Nova High School: A Novel Concept that Some Students Loved; Others Didn’t

This column began as a short quote to include in the press release about Nova High School’s 50th anniversary event. About 100 words in I realized my quote would have hijacked the press release, so I moved over to my own post, which is what you’re reading now.

Man, did that press release bring back memories about Nova High, located inside that gorgeous stately building on Eureka Way that’s now University Preparatory School, commonly referred to as U-Prep. But before U-Prep, and before Nova High, that grand structure was the original Shasta High School. The current Shasta High School was the former Shasta College. Eventually, Shasta High moved next door into the old Shasta College spot, and Shasta College moved out to its current location off Highway 299. I know. It’s confusing.

In the press release, Jack Schreder, Nova’s first principal (he was there when I was there), spoke fondly of the school he helped create. What was unique about Nova High School was it was one school where everyone was in the same grade: 9th. After leaving Nova we all would be scattered like seeds to the wind as sophomores to attend whichever high schools were closest to our neighborhoods. There, we would put down roots and grow into seniors, if we were lucky.

Dr. Jack Schreder was Nova High School’s principal from 1967 until 1974.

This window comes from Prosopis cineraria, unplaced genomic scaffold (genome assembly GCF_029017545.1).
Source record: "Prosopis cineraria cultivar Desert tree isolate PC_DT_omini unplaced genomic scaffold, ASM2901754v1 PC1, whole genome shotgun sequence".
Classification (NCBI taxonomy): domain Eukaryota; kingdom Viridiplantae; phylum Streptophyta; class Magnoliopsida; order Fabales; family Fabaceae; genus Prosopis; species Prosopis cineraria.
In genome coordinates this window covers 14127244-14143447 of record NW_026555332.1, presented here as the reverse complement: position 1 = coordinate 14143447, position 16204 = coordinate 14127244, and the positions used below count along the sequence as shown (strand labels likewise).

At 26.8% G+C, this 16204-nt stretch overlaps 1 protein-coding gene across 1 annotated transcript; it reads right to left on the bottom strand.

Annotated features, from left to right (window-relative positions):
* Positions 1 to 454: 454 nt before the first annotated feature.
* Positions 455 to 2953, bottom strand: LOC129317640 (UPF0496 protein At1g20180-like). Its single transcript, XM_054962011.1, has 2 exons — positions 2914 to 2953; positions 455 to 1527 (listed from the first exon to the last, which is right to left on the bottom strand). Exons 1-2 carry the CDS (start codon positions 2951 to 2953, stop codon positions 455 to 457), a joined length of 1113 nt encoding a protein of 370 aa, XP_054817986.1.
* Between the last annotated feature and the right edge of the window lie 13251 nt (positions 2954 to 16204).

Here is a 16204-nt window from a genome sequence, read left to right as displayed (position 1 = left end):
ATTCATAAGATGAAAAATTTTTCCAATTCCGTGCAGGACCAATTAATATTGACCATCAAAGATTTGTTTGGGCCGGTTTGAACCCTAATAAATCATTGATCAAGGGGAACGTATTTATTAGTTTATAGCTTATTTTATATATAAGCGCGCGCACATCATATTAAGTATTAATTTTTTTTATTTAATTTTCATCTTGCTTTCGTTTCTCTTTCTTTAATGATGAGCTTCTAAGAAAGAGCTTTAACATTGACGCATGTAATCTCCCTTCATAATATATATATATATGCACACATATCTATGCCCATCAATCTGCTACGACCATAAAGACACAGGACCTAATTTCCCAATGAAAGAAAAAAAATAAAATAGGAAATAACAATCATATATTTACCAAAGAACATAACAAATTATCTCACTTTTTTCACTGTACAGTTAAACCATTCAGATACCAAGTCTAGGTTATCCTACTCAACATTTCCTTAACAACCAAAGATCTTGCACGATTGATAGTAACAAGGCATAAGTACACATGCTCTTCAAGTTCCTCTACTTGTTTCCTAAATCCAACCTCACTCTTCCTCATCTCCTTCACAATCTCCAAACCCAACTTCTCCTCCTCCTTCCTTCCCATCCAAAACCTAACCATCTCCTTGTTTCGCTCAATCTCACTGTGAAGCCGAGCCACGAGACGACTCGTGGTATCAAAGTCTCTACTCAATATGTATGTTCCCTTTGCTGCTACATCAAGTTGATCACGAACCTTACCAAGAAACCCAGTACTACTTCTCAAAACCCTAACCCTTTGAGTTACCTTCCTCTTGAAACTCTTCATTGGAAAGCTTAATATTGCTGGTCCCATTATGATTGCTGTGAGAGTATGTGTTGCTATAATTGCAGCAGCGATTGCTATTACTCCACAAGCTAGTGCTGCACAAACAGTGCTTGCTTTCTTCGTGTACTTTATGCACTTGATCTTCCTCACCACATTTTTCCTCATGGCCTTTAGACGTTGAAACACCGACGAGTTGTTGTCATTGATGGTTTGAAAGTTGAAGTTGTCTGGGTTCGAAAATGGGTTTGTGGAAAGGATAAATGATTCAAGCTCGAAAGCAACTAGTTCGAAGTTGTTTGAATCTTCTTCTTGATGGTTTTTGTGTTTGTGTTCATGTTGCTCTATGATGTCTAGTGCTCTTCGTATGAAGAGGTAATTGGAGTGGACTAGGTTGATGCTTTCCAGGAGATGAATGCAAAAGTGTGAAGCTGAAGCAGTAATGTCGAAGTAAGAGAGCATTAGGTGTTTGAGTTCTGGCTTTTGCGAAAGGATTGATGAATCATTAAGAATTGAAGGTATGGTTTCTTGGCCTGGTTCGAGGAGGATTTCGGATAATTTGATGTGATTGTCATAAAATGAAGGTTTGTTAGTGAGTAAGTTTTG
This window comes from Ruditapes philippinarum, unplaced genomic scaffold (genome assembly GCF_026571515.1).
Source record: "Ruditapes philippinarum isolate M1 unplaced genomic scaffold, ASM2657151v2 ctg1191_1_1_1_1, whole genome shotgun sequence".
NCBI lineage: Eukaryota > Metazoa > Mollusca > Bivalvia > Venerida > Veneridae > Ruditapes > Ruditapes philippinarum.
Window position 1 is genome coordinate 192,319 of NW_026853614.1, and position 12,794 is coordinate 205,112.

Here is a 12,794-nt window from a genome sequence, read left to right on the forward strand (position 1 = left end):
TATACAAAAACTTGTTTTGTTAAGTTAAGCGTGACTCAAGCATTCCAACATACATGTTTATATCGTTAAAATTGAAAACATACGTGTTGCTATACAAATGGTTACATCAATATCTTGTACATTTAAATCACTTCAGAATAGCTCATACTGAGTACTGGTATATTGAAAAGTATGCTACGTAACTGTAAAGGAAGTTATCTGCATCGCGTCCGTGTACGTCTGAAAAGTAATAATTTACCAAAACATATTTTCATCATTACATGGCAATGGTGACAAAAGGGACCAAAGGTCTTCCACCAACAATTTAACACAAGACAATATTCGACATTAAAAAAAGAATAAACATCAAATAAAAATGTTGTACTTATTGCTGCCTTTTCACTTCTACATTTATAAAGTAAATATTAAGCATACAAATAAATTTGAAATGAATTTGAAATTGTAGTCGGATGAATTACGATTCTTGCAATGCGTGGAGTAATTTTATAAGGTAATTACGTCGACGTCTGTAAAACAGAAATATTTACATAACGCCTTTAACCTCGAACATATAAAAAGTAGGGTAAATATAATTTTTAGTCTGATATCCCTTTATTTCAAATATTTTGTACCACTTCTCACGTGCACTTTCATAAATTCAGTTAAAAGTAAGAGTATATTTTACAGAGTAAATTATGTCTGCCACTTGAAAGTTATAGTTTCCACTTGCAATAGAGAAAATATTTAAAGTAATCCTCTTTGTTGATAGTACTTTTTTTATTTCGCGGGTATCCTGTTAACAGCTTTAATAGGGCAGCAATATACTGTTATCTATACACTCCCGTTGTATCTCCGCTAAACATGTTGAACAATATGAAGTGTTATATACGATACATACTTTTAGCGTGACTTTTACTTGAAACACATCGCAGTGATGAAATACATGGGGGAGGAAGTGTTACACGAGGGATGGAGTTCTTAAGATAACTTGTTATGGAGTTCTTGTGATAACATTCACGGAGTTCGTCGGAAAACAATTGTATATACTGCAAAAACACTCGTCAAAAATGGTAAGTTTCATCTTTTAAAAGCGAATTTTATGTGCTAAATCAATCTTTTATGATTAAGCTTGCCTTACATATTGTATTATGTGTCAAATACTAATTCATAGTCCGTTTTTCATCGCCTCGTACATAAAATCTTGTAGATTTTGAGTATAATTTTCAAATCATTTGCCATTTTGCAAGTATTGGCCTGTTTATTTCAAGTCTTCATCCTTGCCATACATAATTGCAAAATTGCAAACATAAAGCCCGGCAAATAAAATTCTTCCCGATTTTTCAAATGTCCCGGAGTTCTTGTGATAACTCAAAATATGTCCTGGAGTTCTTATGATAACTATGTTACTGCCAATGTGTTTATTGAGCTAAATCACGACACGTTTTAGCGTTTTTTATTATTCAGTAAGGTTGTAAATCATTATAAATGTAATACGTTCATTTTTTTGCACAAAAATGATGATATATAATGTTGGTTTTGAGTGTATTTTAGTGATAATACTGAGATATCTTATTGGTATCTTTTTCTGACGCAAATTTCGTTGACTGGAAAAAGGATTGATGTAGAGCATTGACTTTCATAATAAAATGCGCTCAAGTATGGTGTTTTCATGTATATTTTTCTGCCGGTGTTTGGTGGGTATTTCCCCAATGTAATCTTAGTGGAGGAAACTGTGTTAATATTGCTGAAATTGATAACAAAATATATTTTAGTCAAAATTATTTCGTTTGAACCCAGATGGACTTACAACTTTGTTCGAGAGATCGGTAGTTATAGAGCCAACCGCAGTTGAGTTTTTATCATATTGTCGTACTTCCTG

“The Nova experience that began in 1967 brought many students with varying backgrounds across Shasta County together to share their freshman year in a common educational environment that I believe brought our community together and formed bonds that have lasted over 50 years,” Schreder said.

Kenny Breedlove and Michael Flanagan also waxed nostalgic about Nova.

“Nova was such a great place to meet kids from other schools that you would never have if you went straight to your high school as a freshmen!” Breedlove said.

“Nova made a seemingly large city small, and introduced the willing to different points of view that hopefully prepared them for life today,” Flanagan said. “I will always cherish Nova memories.”

I hate to be the one person on this site to say something quasi-negative about Nova, but overall, Nova was just too much for me. And generally speaking, when I bump into someone who mentions Nova, and they say they loved Nova, my auto response is I didn’t. Not so much really.